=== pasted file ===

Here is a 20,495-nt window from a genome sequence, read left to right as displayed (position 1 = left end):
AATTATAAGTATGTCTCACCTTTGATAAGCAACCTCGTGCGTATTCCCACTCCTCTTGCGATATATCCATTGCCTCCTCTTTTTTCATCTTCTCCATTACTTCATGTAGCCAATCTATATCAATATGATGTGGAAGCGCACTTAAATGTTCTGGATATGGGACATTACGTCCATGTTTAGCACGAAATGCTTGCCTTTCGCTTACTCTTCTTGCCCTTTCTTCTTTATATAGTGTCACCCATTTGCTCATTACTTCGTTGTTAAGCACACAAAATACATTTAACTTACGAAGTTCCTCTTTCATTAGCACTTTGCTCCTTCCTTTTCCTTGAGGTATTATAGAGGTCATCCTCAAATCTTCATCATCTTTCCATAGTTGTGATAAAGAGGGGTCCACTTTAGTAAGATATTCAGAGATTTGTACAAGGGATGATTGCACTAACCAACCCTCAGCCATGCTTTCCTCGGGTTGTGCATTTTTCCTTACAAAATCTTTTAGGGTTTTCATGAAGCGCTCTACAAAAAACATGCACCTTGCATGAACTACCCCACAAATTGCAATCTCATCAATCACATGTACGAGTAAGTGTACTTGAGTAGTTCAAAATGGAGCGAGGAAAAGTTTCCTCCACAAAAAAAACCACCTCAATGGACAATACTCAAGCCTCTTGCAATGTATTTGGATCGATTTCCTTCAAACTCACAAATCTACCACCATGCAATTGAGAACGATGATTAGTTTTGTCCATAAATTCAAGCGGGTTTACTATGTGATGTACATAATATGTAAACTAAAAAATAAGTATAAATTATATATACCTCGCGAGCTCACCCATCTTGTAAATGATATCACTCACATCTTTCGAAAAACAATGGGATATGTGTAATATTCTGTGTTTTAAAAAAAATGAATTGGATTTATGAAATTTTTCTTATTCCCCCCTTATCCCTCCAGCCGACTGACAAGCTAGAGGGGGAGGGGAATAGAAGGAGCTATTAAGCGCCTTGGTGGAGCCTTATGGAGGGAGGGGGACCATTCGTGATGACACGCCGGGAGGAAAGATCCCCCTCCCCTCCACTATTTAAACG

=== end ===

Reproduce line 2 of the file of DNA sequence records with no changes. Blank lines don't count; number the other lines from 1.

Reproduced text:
AATTATAAGTATGTCTCACCTTTGATAAGCAACCTCGTGCGTATTCCCACTCCTCTTGCGATATATCCATTGCCTCCTCTTTTTTCATCTTCTCCATTACTTCATGTAGCCAATCTATATCAATATGATGTGGAAGCGCACTTAAATGTTCTGGATATGGGACATTACGTCCATGTTTAGCACGAAATGCTTGCCTTTCGCTTACTCTTCTTGCCCTTTCTTCTTTATATAGTGTCACCCATTTGCTCATTACTTCGTTGTTAAGCACACAAAATACATTTAACTTACGAAGTTCCTCTTTCATTAGCACTTTGCTCCTTCCTTTTCCTTGAGGTATTATAGAGGTCATCCTCAAATCTTCATCATCTTTCCATAGTTGTGATAAAGAGGGGTCCACTTTAGTAAGATATTCAGAGATTTGTACAAGGGATGATTGCACTAACCAACCCTCAGCCATGCTTTCCTCGGGTTGTGCATTTTTCCTTACAAAATCTTTTAGGGTTTTCATGAAGCGCTCTACAAAAAACATGCACCTTGCATGAACTACCCCACAAATTGCAATCTCATCAATCACATGTACGAGTAAGTGTACTTGAGTAGTTCAAAATGGAGCGAGGAAAAGTTTCCTCCACAAAAAAAACCACCTCAATGGACAATACTCAAGCCTCTTGCAATGTATTTGGATCGATTTCCTTCAAACTCACAAATCTACCACCATGCAATTGAGAACGATGATTAGTTTTGTCCATAAATTCAAGCGGGTTTACTATGTGATGTACATAATATGTAAACTAAAAAATAAGTATAAATTATATATACCTCGCGAGCTCACCCATCTTGTAAATGATATCACTCACATCTTTCGAAAAACAATGGGATATGTGTAATATTCTGTGTTTTAAAAAAAATGAATTGGATTTATGAAATTTTTCTTATTCCCCCCTTATCCCTCCAGCCGACTGACAAGCTAGAGGGGGAGGGGAATAGAAGGAGCTATTAAGCGCCTTGGTGGAGCCTTATGGAGGGAGGGGGACCATTCGTGATGACACGCCGGGAGGAAAGATCCCCCTCCCCTCCACTATTTAAACG